Periodically, we all took a few moments to regroup, check out our collection of photos, and perhaps try a quick edit. Here is @genyvb grabbing just such a moment. We were in between buildings, waiting for our group to reconvene before moving on. The campus boasts both gothic and contemporary architecture. The gothic elements surrounded the main quad and share a rich history established in 1890.

rockefeller memorial chapel facade.

The cold exterior of the architecture was reflected on the interior of the first set of buildings we entered. The color palette was neutral, dull, and the guts were mostly utilitarian.

The facade of the rockefeller Chapel, although reminiscent of the tan buildings on the main quad, hid a wonderful surprise inside.

interior of the rockefeller memorial chapel.

At this time of year, most students have travelled back home for the holidays. For us, this meant that the buildings we entered were rather empty, including the chapel. We walked through, respectfully quiet, exploring the aisles, the balconies, & the holiday decorations.

nei cruz, inside the chapel.

I was able to snag Nei for a photo shot from the front of the chapel. I was learning as I went. After all, this was my first photowalk. Nei was much more comfortable directing others and knowing which shots to get. In addition to being a supporter of my work, I learned a bunch from Nei by just watching him work. I'm used to being at home in my studio, controlling the aspects of my shot, tweaking the details of a still life. This outing opened my eyes and gave me great perspective on shooting in a different setting.

booth school of business.

In the center of the Booth School of Business was this large square space. I loved the lines of the staircase, and the natural light that shone in from above. the ceiling was stunning and a geometric masterpiece. None of my images did any justice to it. Eric and Nei got much better shots as they laid on the floor to keep the lines of the ceiling framework square.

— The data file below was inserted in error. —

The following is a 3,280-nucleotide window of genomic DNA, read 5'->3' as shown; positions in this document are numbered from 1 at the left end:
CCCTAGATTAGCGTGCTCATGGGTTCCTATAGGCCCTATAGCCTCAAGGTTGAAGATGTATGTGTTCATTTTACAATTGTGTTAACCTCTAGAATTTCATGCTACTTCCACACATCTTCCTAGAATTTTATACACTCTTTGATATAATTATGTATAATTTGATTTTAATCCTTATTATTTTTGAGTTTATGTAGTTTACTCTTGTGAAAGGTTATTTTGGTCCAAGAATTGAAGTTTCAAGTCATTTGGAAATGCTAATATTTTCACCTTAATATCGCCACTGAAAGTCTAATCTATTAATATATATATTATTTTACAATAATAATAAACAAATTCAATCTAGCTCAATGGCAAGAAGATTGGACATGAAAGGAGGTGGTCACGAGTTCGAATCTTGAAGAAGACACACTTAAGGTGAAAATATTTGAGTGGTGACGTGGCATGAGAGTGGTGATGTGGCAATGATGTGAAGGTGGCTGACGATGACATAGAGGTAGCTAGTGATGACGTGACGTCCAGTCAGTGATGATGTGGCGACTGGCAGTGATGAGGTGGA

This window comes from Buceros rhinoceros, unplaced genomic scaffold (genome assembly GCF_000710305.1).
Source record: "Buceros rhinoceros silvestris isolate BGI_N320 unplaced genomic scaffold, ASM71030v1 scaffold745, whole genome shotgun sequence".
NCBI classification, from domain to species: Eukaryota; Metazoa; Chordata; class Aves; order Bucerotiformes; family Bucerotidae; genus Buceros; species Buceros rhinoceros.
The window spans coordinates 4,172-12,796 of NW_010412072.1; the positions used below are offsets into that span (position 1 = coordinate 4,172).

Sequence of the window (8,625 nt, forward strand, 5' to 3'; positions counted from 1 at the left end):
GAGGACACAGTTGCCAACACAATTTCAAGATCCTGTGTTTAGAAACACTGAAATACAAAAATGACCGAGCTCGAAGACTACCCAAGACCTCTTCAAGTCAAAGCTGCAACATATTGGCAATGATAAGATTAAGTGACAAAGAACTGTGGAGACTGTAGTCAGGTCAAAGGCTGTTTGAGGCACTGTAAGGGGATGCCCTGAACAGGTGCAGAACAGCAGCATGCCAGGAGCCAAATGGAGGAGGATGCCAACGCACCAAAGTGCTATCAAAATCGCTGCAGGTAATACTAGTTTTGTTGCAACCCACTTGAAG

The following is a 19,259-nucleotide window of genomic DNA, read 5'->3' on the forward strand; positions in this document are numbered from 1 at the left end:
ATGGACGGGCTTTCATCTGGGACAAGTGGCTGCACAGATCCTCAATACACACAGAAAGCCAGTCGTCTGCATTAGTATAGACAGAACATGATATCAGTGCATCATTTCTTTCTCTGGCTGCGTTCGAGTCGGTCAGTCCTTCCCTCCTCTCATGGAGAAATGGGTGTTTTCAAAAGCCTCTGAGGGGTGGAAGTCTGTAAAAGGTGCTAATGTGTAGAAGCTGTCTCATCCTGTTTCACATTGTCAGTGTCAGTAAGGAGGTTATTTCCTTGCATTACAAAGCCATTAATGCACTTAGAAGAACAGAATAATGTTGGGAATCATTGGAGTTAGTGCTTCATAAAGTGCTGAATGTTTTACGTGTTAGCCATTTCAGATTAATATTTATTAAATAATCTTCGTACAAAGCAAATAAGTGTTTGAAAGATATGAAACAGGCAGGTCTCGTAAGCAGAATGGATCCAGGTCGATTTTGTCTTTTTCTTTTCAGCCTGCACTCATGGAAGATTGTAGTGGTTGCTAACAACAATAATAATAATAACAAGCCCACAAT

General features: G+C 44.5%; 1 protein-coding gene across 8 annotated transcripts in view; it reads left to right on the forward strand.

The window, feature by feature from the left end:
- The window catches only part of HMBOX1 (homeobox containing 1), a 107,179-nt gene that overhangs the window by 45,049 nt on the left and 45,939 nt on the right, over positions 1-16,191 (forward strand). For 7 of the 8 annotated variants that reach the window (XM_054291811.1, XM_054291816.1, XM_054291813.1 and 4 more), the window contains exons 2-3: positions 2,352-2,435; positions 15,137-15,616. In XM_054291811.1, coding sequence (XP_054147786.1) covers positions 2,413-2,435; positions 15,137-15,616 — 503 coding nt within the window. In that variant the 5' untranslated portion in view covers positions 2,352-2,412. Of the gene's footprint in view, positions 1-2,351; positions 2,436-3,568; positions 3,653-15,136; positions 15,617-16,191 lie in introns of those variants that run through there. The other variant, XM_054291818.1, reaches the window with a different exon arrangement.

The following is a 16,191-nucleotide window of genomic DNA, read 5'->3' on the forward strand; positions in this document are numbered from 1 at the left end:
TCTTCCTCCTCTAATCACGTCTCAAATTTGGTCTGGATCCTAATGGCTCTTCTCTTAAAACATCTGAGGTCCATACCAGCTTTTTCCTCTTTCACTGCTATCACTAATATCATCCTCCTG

chicago pedway.

We eventually connected with Jason Peterson, Craig Hensel, Kevin Kuster, and a few others. (Please forgive me, it all happened so fast, I didn't have time to chat and get everyone's name.) We headed away from their office building and out though the streets of Chicago. Our route brought us under the "L", and wound around to the Maggie Daley ice ribbon. 

Although the walk was hurried I managed to get this shot of the Lower Randolph underground walkway system.

logan center for the arts.

The credit for this shot belongs to Nei Cruz. He directed Eric (foreground) and Geny (by the window), I simply capitalized on the opportunity. The full view of this scene would place me taking this directly above him in this great theater space.

chicago cultural center.

If you're ever in Chicago, the cultural center is definitely a place to check out. Opened in 1897, the building is stunning, inside and out. A google image search will show this to be true. I didn't have to say a word for this shot. From my recollection, Geny was standing on those lights to capture her own image. This was photographed through a doorway to an adjacent room. 

We made our way to Millenium Park, Cloud Gate (aka the bean), Crown Fountain, and also met up with Mary (@misseswray). I eventually sat down for a solo drink and chat with Nei. But I had captured all I wanted for the day. Every other pic I tried felt forced, or didn't fair well in the editing process.

*   *   *   *   *

The images in this collection reflect the parts of the day where I connected, learned, and shared an experience with others. I learned a lot about myself, and met some really great folks along the way. Nei was just as I had known him to be. Genuine, supportive, a true friend. I end this story where it began.

That shot everyone took in the research pavillion.

From Nei's lens.

the beginning is the end, is the beginning.